News: News Archives
International NGO Recognizes Research,
Journalism Published in Science
The Consultative Group on International Agricultural Research (CGIAR) recently honored work published in Science in two areasresearch and journalism.
"African Pastoralism: Genetic Imprints of Origins and Migrations," published in 2002 in Science, Vol. 296, was one of two papers selected to receive the Outstanding Scientific Article award. In announcing the award, the CGIAR noted that the paper, by Olivier Hanotte, Joel W. Ochieng, Yasmin Verjee, and J. Edward O. Rege of the International Livestock Research Institute (ILRI) and Daniel G. Bradley and Emmeline W. Hill of the Smurfit Institute at Trinity College in Ireland, "represents a landmark in work to characterize, conserve, and better use indigenous animal genetic resources for the benefit of the continent's poor." The work was the first continent-wide study of the genetic diversity of cattle in Africa, the CGIAR release said.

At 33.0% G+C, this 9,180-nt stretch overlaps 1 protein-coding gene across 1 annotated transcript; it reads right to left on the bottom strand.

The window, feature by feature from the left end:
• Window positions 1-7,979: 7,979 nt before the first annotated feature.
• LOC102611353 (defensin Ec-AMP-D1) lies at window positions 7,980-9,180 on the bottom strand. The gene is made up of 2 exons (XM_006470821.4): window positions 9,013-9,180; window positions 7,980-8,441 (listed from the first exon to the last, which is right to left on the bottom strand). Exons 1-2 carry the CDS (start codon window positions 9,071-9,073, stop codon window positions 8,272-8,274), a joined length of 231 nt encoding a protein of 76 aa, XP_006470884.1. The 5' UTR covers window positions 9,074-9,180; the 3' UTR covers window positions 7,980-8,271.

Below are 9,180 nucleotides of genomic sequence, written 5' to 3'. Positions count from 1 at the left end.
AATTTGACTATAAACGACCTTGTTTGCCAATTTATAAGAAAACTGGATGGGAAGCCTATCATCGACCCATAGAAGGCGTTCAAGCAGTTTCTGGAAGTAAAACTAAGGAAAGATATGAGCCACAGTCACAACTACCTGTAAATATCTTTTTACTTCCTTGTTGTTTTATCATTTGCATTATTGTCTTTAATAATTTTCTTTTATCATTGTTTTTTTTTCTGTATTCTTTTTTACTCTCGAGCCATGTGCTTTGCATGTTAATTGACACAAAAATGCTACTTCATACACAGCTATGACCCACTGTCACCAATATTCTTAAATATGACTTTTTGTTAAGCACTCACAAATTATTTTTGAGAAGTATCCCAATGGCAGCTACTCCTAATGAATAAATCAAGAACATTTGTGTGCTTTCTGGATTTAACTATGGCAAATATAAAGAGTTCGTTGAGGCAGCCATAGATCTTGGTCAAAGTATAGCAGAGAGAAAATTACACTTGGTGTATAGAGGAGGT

The winner of CGIAR's award for Outstanding Journalism is Indian journalist Pallava Bagla, for his article "Drought Exposes Cracks in India's Monsoon Model," "…published in 2002 in the prestigious journal Science, and for a body of scientific articles published in mainstream media and…journals," according to the news release.
The CGIAR works to produce scientific knowledge, new technologies, and policies to help poor farmers in developing countries manage land for greater productivity, higher incomes, a more secure food supply, and sustainable use of natural resources.
For more information, read the CGIAR press release.
10 November 2003